The seats on the two aircraft are essentially identical. The leather Virgin America seats look fluffier than they feel, and the Air Canada seats are more comfortable than they look. The biggest difference is that Air Canada offers an extra inch of seat pitch (32″ vs 30″-31″) and has narrower armrests, making the seats feel wider as well. Every so often the Virgin America rows have a bit of the footspace taken away to make room for their digital entertainment system; this only happens in one row on Air Canada.
Both airlines offer seat back pouches, thank god.
Winner: Air Canada, by a 1″ nose
Preparing for takeoff
Virgin America’s in flight announcements reminded me of WestJet or Southwest, with a bit of tongue in cheek playfulness about how it’s implausible that someone’s unaware of how to operate a seatbelt. Another benefit over Air Canada is that the announcements were in English only, and when they came they were prefaced with “Pardon the Interruption.” There was a real sense that they understood that passengers didn’t pay money to listen for a lecture.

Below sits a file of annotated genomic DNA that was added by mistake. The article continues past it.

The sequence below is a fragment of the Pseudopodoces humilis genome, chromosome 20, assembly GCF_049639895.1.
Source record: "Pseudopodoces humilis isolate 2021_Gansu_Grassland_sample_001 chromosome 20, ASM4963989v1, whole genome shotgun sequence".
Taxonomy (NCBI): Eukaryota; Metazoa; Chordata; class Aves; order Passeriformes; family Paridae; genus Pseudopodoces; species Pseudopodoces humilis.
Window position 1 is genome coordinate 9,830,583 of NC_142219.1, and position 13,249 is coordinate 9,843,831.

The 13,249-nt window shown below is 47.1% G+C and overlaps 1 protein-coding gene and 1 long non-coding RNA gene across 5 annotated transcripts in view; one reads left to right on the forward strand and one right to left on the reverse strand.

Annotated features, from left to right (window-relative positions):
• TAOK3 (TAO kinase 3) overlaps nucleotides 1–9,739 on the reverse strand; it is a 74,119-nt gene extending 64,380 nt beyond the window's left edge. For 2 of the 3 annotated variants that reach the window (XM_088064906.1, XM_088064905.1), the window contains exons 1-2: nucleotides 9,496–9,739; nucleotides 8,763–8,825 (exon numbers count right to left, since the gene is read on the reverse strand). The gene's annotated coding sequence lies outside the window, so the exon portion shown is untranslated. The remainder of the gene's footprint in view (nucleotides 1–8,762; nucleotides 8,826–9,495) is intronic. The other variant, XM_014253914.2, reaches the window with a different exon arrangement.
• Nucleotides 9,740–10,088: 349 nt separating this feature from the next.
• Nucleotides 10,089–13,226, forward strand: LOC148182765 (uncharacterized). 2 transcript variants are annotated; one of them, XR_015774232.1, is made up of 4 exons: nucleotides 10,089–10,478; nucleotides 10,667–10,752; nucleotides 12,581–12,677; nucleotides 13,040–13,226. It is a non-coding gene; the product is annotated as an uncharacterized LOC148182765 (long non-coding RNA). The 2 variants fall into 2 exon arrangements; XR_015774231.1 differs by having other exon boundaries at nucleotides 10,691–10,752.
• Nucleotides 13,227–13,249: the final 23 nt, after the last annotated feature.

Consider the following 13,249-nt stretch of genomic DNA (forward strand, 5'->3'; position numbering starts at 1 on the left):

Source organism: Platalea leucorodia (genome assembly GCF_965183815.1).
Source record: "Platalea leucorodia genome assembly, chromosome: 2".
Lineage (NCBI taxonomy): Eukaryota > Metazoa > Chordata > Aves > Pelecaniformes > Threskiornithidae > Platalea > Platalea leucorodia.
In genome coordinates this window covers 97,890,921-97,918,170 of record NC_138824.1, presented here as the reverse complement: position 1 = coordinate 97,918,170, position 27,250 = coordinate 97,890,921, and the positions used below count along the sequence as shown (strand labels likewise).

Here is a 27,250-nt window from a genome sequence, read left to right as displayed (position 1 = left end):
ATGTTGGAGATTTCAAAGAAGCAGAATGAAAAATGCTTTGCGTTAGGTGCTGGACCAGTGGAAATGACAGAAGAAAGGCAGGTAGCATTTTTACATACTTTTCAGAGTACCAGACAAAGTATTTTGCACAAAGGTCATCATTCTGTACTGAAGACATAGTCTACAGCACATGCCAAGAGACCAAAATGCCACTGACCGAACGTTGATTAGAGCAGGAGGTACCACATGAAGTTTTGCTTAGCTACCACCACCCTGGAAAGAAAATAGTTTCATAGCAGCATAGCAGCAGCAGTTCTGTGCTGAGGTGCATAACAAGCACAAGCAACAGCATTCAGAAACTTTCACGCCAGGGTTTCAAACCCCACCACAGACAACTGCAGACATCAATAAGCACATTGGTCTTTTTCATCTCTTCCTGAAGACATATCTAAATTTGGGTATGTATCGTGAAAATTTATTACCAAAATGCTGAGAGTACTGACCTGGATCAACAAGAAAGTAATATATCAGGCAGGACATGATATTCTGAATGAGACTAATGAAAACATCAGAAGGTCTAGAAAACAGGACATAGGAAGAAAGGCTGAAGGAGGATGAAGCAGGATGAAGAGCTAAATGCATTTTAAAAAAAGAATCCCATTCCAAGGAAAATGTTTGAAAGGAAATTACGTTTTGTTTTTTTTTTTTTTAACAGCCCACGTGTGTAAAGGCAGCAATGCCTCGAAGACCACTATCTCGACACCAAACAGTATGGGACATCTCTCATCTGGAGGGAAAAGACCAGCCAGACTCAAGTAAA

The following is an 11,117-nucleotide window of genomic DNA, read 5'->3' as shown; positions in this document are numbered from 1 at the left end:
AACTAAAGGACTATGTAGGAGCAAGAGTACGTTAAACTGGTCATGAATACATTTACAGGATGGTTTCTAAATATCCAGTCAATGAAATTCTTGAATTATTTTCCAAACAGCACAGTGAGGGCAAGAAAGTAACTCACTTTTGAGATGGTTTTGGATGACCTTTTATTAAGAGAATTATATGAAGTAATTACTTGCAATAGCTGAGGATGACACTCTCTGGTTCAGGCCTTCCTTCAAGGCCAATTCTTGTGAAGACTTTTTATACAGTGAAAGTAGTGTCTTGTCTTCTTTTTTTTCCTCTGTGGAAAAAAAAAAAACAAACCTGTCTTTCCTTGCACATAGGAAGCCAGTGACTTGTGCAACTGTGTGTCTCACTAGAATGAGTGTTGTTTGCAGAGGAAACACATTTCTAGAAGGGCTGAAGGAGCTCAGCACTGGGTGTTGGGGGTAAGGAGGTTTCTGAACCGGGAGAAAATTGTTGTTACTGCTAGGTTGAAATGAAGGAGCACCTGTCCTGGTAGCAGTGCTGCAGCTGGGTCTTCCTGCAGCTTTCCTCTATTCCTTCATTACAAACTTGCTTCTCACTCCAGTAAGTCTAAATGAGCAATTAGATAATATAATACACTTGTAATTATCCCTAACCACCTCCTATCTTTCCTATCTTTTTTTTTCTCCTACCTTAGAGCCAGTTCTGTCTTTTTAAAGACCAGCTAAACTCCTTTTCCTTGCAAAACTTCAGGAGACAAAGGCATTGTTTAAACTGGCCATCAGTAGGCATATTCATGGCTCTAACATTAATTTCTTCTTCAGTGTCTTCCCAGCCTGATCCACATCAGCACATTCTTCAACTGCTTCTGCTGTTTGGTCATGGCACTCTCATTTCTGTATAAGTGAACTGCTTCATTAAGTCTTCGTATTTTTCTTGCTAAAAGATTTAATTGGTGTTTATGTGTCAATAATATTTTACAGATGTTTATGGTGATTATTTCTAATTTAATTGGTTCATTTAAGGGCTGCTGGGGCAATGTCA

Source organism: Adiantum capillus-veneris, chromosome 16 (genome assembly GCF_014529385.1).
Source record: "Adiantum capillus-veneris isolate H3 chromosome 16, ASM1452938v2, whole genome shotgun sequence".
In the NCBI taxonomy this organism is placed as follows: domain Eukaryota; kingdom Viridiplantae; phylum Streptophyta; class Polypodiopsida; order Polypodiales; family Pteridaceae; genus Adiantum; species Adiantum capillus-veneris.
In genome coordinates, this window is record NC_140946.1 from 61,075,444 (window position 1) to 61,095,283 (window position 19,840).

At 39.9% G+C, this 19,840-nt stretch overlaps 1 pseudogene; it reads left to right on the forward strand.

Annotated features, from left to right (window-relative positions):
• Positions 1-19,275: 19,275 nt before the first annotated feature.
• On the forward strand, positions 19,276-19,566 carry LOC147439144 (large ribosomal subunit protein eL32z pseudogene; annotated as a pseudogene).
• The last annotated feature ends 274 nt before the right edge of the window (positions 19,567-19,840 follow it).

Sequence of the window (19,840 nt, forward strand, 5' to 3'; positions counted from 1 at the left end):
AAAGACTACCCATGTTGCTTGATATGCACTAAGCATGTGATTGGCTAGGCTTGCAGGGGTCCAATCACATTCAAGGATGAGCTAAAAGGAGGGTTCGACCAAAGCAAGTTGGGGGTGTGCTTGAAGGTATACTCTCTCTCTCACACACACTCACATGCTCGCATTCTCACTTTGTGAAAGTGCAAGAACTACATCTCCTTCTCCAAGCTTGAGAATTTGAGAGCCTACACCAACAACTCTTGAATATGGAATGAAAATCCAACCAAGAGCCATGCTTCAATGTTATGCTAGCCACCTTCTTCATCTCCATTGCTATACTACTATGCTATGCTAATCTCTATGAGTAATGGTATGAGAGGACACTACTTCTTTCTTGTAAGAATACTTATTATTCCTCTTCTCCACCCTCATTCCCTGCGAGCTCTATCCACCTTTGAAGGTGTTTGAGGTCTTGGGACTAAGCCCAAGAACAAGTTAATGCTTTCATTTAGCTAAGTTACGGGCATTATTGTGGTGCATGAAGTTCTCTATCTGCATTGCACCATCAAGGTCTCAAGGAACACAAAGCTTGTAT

Air Canada, on the other hand, seems to understand what eBook readers are, and doesn’t insist that they be turned off during takeoff. I was a little astonished that the otherwise more-modern Virgin America cabin attendants were so adamant that I had to turn off my Kobo eBook Reader.
On both airlines, the audio-visual system was available during preparation for and throughout takeoff. On both airlines we were subjected to captive advertising after a safety video. On both airlines we were assured that safety was their number one priority.
Winner: people who don’t know how to operate a seatbelt
In flight service
The Virgin America “RED” seatback systems are really impressive. Feature-rich (who the hell needs seat-to-seat chat?) and responsive, they smartly give you the ability to order up entertainment, food, and drinks. I really liked how the cabin attendants did one pass with the drinks trolley, and then after that you had to order up refreshments through your seatback system and it would just appear in a few moments. Very, very slick.
Air Canada has a more conventional “two trips of the trolley, otherwise hit the call button” system along with frequent passes through the airplane with water. This means that the aisles are always full of cabin attendants, which is definitely a disadvantage compared to the Virgin America system.